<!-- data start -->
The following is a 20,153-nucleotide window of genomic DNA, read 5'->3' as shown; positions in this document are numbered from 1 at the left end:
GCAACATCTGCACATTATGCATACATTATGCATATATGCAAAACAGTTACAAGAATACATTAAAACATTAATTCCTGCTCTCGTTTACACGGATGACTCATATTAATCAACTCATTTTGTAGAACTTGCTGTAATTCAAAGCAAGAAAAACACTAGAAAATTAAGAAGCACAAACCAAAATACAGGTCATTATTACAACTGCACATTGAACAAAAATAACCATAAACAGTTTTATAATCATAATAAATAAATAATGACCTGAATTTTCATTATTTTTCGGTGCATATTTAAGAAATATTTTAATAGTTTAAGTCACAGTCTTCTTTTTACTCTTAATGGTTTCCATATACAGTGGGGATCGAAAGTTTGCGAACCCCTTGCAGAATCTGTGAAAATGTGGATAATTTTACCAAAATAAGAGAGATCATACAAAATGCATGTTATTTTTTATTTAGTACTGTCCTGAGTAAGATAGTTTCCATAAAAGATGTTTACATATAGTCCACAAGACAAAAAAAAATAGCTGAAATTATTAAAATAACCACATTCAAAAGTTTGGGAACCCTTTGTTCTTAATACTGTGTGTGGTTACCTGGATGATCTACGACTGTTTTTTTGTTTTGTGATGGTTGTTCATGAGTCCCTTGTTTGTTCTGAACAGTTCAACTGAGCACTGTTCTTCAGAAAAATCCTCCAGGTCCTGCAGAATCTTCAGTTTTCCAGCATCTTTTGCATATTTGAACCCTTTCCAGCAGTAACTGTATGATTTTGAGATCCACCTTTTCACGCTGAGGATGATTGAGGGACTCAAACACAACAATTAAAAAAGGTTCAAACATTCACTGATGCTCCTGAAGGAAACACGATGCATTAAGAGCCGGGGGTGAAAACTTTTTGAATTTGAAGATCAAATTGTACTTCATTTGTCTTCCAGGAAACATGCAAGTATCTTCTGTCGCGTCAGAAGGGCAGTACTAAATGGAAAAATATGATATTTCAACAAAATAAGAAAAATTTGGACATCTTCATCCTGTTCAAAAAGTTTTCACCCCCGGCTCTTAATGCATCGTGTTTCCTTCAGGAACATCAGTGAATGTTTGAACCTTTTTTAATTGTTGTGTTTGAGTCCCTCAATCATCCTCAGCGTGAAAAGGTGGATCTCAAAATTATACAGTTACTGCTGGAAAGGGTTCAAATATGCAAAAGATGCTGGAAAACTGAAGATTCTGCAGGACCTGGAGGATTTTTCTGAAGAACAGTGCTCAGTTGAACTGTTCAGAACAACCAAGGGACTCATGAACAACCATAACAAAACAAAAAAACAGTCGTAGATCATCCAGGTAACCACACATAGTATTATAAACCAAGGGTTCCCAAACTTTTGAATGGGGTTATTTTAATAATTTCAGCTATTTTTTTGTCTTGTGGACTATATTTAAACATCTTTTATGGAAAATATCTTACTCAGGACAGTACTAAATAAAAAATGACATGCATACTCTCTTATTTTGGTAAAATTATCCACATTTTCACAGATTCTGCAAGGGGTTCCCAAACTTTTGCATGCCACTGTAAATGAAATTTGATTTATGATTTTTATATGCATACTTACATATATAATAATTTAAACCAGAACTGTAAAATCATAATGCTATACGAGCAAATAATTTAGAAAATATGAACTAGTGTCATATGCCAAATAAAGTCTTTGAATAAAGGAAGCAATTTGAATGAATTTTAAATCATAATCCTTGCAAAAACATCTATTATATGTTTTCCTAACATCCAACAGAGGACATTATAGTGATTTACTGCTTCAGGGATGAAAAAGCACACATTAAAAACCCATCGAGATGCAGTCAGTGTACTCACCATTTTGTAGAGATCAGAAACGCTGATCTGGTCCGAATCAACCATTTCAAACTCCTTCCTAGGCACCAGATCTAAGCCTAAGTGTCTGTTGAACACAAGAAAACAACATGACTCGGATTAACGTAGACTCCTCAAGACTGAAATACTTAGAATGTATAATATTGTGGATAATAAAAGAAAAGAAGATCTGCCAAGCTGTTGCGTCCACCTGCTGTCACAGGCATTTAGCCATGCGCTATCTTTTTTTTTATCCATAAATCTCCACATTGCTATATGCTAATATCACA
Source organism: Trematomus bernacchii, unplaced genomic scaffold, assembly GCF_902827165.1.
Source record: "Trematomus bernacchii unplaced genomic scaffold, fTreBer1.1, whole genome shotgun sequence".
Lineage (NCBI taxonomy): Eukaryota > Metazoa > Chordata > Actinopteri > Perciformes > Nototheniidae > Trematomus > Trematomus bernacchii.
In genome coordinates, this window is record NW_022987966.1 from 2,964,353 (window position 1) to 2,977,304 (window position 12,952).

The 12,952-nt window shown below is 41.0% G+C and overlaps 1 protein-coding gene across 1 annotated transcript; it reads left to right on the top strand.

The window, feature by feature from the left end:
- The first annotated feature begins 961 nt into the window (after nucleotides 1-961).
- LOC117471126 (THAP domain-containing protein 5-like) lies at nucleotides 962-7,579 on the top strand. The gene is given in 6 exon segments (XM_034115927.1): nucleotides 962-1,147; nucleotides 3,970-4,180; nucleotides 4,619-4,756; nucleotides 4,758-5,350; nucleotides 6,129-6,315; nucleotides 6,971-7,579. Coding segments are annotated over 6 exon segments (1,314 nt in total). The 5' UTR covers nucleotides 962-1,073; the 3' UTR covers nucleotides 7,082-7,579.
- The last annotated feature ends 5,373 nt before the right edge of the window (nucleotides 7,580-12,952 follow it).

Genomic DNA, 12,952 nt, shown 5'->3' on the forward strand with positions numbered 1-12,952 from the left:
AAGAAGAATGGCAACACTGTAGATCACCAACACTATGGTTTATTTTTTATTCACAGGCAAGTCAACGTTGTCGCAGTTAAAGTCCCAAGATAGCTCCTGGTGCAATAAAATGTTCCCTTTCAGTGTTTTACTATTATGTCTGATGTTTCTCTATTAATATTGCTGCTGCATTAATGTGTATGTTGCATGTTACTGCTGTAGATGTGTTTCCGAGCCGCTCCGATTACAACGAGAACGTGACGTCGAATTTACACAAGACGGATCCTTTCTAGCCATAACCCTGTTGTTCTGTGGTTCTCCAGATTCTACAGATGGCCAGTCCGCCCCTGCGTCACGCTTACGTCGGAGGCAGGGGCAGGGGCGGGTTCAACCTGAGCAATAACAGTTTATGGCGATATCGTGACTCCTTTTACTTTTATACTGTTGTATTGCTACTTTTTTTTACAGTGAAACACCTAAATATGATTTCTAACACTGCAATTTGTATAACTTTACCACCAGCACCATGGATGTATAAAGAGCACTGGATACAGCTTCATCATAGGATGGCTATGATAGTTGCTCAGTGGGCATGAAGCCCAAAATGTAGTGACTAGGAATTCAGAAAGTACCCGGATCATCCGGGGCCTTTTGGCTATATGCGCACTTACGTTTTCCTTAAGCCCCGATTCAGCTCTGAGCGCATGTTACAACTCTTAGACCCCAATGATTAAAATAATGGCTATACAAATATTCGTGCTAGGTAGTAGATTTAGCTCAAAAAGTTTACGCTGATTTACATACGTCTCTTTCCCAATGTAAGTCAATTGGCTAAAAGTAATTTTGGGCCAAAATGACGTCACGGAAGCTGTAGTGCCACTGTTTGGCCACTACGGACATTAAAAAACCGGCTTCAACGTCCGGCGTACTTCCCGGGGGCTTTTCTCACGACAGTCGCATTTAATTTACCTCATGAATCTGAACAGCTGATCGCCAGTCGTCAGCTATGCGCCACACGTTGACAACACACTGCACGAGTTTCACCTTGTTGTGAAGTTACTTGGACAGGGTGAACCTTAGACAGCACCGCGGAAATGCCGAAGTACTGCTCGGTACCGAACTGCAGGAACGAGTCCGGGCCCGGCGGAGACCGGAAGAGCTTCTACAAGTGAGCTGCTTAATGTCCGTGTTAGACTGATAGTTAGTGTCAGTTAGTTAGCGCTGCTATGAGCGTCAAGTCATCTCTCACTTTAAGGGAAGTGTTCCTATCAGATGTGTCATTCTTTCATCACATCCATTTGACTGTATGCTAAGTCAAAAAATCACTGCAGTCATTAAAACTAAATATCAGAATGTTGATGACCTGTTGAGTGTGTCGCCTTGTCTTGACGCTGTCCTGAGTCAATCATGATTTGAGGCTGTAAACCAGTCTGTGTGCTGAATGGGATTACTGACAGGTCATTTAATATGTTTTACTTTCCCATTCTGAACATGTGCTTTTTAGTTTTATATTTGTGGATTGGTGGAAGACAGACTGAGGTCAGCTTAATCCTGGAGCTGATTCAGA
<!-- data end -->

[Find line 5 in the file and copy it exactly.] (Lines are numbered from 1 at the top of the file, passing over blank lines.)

Lineage (NCBI taxonomy): Eukaryota > Metazoa > Chordata > Actinopteri > Perciformes > Nototheniidae > Trematomus > Trematomus bernacchii.